These benefits may be in jeopardy considering President Trump’s threats to cut federal funding to sanctuary cities. During a visit to Phoenix, Arizona, Trump said he will, “block funding for sanctuary cities…We will end the sanctuary cities that have resulted in so many needless deaths. Cities that refuse to cooperate with federal authorities will not receive taxpayer dollars.” Despite this threatened crackdown on sanctuary cities, no sanctuary city has backed down and many politicians and legal experts doubt the viability of his claims. “I think the first thing is to recognize that from what I know so far because of a decision by the Supreme Court, no president’s in a position to cut off funding across the board. It has to be very specific to the matter at hand,” New York City Mayor Bill de Blasio said in an interview on the Brian Lehrer Show. “If we disagree in one particular policy area, there may be opportunities for the federal government to say, ‘well we are not going to fund you in that policy area,’ but not across the board.”

  Gordon agrees, and when asked specifically about San Francisco, she said, “We are headed towards a showdown between the federal government and the state of California on this issue. San Francisco has promised to continue to be a sanctuary city, and one of Trump’s promises is to withhold federal funding to sanctuary cities. If Congress tries to do that, it will be interesting to see how San Francisco fights back. We may see a lot of litigation on this issue. It’s likely unconstitutional for the federal government to withdraw federal funding from sanctuary cities–the feds can’t compel the states to use state resources to enforce the immigration laws.”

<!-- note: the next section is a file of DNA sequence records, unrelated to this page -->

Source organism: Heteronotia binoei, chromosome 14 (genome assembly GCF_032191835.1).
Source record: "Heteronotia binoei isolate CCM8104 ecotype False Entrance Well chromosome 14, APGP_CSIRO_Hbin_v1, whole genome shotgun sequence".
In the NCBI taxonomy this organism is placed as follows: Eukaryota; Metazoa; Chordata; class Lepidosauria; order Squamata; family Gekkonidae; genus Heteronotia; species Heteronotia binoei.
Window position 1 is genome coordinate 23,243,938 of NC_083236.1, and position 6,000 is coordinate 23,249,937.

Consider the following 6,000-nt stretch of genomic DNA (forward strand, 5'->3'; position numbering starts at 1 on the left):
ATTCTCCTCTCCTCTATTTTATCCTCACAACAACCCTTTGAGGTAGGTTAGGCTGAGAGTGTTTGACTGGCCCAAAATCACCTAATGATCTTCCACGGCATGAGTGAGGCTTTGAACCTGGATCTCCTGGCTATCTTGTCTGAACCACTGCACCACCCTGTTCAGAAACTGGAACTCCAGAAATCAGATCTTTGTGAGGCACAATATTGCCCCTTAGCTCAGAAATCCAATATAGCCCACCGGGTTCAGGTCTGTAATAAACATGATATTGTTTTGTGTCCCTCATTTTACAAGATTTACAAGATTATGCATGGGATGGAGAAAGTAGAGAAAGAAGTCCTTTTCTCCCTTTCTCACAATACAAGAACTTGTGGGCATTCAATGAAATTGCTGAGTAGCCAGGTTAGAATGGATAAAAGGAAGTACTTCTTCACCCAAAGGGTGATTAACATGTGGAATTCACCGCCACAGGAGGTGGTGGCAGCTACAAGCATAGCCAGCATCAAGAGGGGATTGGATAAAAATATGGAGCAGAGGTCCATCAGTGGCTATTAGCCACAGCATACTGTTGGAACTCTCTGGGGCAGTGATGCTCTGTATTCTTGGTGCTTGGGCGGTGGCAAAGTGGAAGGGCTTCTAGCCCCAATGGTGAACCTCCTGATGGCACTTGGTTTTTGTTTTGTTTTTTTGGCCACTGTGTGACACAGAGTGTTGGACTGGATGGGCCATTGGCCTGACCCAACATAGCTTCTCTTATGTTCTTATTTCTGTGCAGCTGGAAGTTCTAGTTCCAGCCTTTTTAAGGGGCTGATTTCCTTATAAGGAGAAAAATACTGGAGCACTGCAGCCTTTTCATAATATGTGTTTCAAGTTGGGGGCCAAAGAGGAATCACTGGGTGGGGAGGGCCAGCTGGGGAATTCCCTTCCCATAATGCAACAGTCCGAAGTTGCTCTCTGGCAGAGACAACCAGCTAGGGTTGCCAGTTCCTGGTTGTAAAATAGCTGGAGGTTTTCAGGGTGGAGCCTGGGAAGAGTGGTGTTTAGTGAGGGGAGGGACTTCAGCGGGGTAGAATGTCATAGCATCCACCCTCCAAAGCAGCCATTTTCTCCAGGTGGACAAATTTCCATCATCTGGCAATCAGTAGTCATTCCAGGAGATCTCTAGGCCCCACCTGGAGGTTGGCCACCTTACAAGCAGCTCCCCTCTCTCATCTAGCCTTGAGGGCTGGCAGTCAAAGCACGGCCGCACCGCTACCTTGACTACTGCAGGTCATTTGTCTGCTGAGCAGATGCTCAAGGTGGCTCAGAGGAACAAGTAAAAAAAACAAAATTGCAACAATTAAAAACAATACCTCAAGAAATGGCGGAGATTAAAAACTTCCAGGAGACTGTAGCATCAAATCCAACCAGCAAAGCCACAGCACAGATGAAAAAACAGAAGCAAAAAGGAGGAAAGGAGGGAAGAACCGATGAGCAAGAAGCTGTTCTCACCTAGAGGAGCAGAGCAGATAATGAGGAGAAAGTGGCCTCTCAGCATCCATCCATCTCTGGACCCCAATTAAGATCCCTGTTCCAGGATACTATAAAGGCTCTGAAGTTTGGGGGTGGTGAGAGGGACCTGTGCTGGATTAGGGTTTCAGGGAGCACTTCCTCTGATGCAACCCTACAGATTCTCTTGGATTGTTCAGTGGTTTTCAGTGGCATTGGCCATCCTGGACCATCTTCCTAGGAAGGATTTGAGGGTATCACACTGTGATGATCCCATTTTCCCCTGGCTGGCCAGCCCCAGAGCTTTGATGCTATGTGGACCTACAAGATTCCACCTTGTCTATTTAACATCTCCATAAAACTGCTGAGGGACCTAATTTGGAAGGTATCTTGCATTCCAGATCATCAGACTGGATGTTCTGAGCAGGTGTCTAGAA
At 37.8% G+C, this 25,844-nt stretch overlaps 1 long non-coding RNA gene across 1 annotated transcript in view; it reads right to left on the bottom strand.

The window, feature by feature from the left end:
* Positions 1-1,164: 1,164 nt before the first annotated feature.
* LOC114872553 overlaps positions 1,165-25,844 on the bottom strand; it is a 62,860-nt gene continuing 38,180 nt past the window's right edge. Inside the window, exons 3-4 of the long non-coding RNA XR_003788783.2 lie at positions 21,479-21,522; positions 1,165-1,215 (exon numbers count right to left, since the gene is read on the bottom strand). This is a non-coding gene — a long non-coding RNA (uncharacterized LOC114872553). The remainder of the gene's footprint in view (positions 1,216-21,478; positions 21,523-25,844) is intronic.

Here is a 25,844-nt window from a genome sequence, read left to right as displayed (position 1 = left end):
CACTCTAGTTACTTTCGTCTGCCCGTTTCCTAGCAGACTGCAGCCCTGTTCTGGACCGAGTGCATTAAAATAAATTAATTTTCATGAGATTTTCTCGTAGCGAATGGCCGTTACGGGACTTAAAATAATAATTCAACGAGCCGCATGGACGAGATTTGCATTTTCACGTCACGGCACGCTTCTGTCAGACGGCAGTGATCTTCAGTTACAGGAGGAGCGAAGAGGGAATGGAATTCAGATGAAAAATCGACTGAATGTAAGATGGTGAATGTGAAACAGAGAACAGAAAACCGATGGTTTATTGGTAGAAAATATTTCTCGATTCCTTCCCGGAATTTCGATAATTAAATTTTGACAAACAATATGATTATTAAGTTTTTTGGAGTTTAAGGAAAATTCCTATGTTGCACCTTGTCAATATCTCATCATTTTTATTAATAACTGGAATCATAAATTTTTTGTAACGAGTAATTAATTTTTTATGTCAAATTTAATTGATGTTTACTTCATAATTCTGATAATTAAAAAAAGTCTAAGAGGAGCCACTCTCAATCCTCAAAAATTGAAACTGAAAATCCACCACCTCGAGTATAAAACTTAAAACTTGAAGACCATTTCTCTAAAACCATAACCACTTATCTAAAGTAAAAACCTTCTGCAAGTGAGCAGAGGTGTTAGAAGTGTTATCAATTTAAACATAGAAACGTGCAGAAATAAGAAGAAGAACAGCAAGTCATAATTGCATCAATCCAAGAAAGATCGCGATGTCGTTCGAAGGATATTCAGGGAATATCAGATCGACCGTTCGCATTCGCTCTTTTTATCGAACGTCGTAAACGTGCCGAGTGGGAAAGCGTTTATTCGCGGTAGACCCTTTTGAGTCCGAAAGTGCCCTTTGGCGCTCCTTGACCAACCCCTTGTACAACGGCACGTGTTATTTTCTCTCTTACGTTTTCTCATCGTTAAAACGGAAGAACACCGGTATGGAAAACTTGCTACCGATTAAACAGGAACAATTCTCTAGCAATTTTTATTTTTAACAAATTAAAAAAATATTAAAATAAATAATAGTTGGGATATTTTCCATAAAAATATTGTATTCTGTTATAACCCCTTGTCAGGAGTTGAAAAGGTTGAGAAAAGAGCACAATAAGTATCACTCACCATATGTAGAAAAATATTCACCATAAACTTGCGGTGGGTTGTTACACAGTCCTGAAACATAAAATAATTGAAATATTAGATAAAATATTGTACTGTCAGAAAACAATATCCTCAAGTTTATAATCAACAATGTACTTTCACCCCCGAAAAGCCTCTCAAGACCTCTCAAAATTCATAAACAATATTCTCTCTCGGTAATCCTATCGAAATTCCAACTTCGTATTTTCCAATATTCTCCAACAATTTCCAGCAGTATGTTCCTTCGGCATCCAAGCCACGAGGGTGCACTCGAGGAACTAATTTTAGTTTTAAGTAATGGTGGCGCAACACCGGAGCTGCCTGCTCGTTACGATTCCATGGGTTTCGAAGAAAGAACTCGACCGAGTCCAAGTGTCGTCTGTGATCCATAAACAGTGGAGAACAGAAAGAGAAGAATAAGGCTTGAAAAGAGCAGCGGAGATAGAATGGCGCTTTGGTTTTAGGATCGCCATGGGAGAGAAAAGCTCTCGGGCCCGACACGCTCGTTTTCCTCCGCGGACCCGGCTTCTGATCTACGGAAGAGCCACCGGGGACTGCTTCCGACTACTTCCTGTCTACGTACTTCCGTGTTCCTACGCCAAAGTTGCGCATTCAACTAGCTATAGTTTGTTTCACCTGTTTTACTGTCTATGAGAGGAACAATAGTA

However, the stakes are high for San Francisco should Trump’s threats come to fruition; “San Francisco receives roughly $480 million directly from the federal government and more than $900 million from the state, much of it pass-through federal money,” city controller Ben Rosenfield said. The approximately $1 billion California stands to lose accounts for more than 10% of San Francisco’s $9.6 billion budget. Many social services would be hit the hardest. In New York City, a sanctuary city that is also at risk of losing funding, “some of the biggest recipients of federal funds in the city are the Department of Social Services, the New York City Housing Authority and the Administration for Children’s Services,” according to a CNN article on the matter. “Everyone feels vulnerable now. Before, people with legal status felt more secure in this country but now even those with permanent residency (green cards) are scared of what may happen during a Trump presidency. I received many panicked emails from clients immediately after the election.” said Gordon.